Swiss Study Shows Young Adults Have Sequelae 10 Months After Infection

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Brain fog, fatigue, and other Long Covid symptoms affect the lives of many people who have recovered from COVID-19. It is generally believed that healthy young adults can recover to a large extent after contracting COVID-19.

However, a new Swiss study found that 10 months after contracting the covid, they still have some persistent sequelae, especially Increased BMI (body mass index), high cholesterol, and lower physical stamina, which is suggestive of a higher risk of developing metabolic disorders and possible cardiovascular complications.

An interdisciplinary team from the University of Zurich in Switzerland conducted a study on 493 unvaccinated Swiss soldiers (93 percent male) between the ages of 18 and 30 to analyze the effects of COVID-19 on cardiovascular, lung, kidney, nerve, eye, male reproduction, and psychology.

The experts divided the participants into four groups, including 251 who had tested negative, 177 who had tested positive more than 180 days before the study (an average of 340 days), 19 who had tested positive less than 180 days before the study, and 46 with asymptomatic infections.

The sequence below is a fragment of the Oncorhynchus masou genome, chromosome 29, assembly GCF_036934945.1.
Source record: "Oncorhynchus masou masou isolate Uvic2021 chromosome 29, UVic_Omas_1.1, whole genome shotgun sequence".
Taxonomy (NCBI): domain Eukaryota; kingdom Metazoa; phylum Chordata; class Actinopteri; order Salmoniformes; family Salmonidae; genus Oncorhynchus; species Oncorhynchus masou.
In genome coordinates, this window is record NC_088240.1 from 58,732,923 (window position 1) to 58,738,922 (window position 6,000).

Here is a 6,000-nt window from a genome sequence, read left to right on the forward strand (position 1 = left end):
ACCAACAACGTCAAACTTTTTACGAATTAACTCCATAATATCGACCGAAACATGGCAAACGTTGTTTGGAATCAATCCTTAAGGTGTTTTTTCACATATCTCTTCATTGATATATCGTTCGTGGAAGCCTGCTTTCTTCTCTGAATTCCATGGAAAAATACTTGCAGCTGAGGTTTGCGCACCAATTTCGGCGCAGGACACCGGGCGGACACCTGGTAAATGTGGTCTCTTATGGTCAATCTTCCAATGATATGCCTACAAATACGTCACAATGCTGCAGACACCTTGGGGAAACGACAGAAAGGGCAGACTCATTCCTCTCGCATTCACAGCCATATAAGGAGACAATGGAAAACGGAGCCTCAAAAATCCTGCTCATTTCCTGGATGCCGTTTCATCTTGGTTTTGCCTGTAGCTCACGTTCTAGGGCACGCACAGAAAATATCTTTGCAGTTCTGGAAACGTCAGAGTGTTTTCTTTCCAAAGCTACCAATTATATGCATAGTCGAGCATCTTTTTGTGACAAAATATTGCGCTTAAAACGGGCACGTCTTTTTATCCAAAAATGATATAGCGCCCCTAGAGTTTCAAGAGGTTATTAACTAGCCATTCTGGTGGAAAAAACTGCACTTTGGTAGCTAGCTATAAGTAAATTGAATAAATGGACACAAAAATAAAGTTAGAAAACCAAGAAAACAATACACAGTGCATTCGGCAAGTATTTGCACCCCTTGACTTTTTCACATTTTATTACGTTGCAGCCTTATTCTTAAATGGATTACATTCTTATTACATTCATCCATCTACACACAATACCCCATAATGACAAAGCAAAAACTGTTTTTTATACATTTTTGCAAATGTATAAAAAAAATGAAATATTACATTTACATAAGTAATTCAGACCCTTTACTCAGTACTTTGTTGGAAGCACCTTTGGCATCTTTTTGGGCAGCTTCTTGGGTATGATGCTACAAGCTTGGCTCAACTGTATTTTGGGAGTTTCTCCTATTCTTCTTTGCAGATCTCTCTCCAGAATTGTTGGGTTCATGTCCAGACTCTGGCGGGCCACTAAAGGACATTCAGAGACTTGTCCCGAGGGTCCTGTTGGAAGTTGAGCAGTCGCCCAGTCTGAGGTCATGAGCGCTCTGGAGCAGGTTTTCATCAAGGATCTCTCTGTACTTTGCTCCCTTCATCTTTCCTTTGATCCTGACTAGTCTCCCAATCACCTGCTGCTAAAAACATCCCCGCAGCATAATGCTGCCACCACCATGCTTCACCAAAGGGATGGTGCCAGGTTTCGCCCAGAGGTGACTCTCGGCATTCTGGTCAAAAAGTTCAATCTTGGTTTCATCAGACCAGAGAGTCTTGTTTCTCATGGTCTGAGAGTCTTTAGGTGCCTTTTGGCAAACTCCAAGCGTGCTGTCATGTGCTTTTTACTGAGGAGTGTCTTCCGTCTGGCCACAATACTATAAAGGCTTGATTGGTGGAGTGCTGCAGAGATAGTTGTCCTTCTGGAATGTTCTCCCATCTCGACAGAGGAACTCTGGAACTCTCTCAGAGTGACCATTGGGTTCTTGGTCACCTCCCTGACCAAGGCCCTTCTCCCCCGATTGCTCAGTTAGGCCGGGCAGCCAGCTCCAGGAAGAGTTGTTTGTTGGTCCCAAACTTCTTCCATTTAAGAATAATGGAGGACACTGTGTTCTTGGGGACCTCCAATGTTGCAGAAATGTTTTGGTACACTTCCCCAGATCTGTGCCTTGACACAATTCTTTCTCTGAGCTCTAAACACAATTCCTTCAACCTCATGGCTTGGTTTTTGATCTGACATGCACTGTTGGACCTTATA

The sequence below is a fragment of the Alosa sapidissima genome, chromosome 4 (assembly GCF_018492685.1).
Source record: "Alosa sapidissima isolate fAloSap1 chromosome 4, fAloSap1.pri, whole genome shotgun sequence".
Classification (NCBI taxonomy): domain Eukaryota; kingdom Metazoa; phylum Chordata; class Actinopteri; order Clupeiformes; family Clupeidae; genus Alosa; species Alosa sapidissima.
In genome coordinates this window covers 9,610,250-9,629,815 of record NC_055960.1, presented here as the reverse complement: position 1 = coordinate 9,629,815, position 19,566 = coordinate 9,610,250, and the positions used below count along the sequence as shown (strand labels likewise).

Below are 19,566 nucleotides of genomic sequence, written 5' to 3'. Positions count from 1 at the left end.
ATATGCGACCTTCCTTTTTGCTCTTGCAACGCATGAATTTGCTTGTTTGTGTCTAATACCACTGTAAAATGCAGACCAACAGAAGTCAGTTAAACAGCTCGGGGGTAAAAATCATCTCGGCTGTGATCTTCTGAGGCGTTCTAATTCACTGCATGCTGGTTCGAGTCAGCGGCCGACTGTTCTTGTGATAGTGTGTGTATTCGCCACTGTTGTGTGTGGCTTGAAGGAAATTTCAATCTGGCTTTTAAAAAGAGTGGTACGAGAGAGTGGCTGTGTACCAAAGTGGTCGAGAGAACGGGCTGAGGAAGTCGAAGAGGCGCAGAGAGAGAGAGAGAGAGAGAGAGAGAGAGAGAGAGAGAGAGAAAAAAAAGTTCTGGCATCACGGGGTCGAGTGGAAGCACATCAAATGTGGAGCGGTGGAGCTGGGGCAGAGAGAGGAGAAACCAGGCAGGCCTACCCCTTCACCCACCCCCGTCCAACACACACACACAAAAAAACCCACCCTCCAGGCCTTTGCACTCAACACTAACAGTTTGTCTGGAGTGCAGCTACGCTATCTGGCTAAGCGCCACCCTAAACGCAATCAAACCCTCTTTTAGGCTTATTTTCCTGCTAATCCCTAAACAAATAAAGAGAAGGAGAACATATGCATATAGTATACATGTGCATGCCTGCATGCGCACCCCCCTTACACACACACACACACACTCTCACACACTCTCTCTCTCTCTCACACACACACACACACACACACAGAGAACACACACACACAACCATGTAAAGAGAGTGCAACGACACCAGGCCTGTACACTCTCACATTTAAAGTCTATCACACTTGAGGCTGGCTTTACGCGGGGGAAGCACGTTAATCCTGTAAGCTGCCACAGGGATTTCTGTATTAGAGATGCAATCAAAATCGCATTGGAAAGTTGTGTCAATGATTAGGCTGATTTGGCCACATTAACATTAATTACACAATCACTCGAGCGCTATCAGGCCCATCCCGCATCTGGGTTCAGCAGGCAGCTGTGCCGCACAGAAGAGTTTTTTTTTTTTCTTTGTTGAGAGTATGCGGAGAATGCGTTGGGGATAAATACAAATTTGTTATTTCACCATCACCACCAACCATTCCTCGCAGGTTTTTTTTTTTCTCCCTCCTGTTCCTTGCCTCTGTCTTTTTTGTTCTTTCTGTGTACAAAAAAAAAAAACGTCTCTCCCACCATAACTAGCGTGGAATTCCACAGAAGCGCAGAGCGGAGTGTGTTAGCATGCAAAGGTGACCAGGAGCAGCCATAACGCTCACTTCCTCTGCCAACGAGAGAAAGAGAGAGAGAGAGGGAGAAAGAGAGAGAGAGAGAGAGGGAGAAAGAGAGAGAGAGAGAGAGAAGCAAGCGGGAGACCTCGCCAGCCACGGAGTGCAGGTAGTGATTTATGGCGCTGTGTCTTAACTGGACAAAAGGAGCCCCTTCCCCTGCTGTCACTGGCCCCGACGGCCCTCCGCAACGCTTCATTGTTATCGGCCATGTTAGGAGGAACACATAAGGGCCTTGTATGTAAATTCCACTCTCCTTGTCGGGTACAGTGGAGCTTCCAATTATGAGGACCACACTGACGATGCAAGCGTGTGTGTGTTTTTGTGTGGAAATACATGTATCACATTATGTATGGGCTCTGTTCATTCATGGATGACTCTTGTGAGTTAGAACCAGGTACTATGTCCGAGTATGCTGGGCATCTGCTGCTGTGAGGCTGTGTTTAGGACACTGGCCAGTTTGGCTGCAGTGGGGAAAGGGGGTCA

The results of the study found that people who tested positive for more than 180 days had a significant trend in metabolic disorders, including increased BMI, cholesterol, and low-density lipoprotein, compared with those who tested negative. They also exhibited lower physical stamina and increased risk of possible cardiovascular disease.

The research team said that even a mild new coronavirus infection should not be underestimated. These findings have social and public health implications and can guide treatment research and policy support for COVID-19 sequelae in young adults.

The research was published on Aug. 25 in the internationally renowned scientific journal Lancet Infectious Diseases.

Spring Lin


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